Nevertheless, to honor a man convicted of seven felony counts, including illegally concealing gifts, is beyond the pale for even that often ignominious body.
A letter writer to the San Francisco Chronicle put it perfectly: “A body of elected officials so blinkered by ‘collegial’ loyalty that it offers damp-eyed kudos to a greedy, corrupt old thug like Stevens on his way to jail has a serious ethical deficit.”
Sad to say, this shabby performance was directed by Nevada’s Sen. Harry Reid, majority leader, who called Stevens a lion of the Senate.
Another senator, John McCain of Arizona, has neither ethical principles nor a sense of decency.
During a Georgia campaign for the Senate in 2002, McCain called Saxbe Chambliss disgraceful and reprehensible for maligning Sen. Max Cleland, Vietnam vet and triple amputee.
Now, six years later, McCain goes to Georgia to hail and endorse the disgraceful and reprehensible Senator Chambliss in his runoff election against Jim Martin.
The Senate has too many lowlifes like Chambliss and McCain.
Term limits fade
Term limits, which roused the vox populi a decade ago, seems to have run its course — fortunately.
It never was a good idea to impose limit terms on elected officials. Like so many supposed reforms, term limits was no reform at all.
They robbed citizens of too many good public officials with their knowledge and experience. Voters can always “term-limit the bums” at the polls.
Economists, like lawyers and judges, are some of the most conservative professionals in America. So it was amazing that the liberal Paul Krugman of the New York Times this year won the Nobel Prize in economics.
Krugman’s column sparkles amid the op-edit pages of America riddled with middle-of-the-roaders and conservatives. Paul Samuelson, another economics Nobelist, calls Krugman “the only columnist in the United States who has had it right on almost every count from the beginning.”
Walking across the University of Nevada, Reno, campus recently, I passed four students in a row with cell phones clamped to their ears. Driving home a few days later, I passed a guy riding no-hands on his bicycle, two dogs on a leash held in one hand and a cellphone held in the other.
Detestable. Cell phones have become my bête noire. They indicate hollow minds.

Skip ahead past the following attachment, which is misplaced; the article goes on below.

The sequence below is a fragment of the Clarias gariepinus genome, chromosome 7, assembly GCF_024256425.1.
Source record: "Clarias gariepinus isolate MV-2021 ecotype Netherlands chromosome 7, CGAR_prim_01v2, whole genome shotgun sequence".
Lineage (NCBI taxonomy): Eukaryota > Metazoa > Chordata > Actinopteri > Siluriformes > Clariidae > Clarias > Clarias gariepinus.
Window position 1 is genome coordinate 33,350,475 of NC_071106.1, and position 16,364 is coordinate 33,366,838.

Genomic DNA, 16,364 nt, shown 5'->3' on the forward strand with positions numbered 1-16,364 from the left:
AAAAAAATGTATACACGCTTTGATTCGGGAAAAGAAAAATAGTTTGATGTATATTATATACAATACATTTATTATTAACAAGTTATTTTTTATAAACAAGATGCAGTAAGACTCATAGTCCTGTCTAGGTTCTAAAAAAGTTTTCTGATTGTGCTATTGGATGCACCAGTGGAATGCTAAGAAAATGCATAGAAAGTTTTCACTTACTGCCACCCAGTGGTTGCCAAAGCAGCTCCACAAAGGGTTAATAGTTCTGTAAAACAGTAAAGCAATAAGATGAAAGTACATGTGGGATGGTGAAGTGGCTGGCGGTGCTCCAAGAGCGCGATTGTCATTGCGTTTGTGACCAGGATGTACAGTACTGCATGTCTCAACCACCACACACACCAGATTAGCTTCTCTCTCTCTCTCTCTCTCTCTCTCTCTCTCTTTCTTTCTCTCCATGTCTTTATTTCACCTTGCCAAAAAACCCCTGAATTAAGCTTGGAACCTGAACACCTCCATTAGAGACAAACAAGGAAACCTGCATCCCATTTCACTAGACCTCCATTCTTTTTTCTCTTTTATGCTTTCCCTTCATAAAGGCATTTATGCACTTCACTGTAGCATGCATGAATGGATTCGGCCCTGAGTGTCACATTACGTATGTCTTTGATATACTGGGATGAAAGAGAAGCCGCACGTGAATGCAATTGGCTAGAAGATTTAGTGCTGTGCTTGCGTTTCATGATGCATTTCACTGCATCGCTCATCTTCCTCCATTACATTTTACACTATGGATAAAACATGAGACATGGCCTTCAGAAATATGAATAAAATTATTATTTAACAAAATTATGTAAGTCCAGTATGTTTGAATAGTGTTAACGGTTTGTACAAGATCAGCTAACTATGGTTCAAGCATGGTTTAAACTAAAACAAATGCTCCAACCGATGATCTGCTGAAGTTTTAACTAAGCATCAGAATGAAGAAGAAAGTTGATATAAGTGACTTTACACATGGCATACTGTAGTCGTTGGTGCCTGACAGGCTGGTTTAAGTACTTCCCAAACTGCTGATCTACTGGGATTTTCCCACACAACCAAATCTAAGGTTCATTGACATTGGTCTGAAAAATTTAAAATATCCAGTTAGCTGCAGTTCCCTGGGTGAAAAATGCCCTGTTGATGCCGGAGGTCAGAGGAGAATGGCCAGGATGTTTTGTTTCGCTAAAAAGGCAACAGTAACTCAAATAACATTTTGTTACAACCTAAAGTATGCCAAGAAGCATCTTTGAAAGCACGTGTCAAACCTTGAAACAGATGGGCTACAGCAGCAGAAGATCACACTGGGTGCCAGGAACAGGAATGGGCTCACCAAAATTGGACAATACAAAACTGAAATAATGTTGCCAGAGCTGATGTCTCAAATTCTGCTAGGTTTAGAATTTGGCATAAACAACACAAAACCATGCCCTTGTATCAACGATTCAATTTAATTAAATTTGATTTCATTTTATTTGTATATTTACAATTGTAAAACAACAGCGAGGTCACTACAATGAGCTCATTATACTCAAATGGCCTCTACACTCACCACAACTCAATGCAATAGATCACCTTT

Hey, Barack Obama is going to be a great president! His first sports decision as president-elect is a call for college football playoffs to decide the national champion.
Oh, I hear the howls of the purists. That football has no business being played in colleges. That the season is already too long.
All too true. But sports is a reality, a big business. Championships should be decided on the field, not on paper.
Manny Ramirez, who forced the Boston Red Sox to trade him to the Los Angeles Dodgers last summer, is a fine batsman but a disgusting human being.
Tim McCarver, Fox broadcaster, observed: “Some of the things he did were simply despicable, like not playing, refusing to play and forgetting what knee to limp on.”
The Sparks Tribune may be the freest newspaper in America. It prints my radical views that no other newspaper would. Indeed, my leftist positions may be too extreme for even left-wing magazines like The Nation and The Progressive.
Even the editor of the Trib, Nathan Orme, has had doubts about my column. He sent me an e-mail a couple months ago wondering if I could write about “something that does not disgrace America.”
Doubtless he was being facetious. To his great credit he never censors anything I write.
I am like Iago who says in “Othello”: “For I am nothing if not critical.” I do not find much right with America. Governments, politicians, institutions, society and mores are all wanting.
So I make no apology for my views. It is my nature. I burn fiercely at injustice. As Martin Luther said at the Diet of Worms in 1521: “Here I stand. I can do no other.”
I write to please myself, not to please anyone else. Above all, like H.L. Mencken, I write for a civilized minority. Writer James Farrell explained what he meant:
“Those who believe in and are interested in ideas and the play of the mind. Those whose taste is for books in which you find truth.”
Jake Highton teaches journalism at UNR.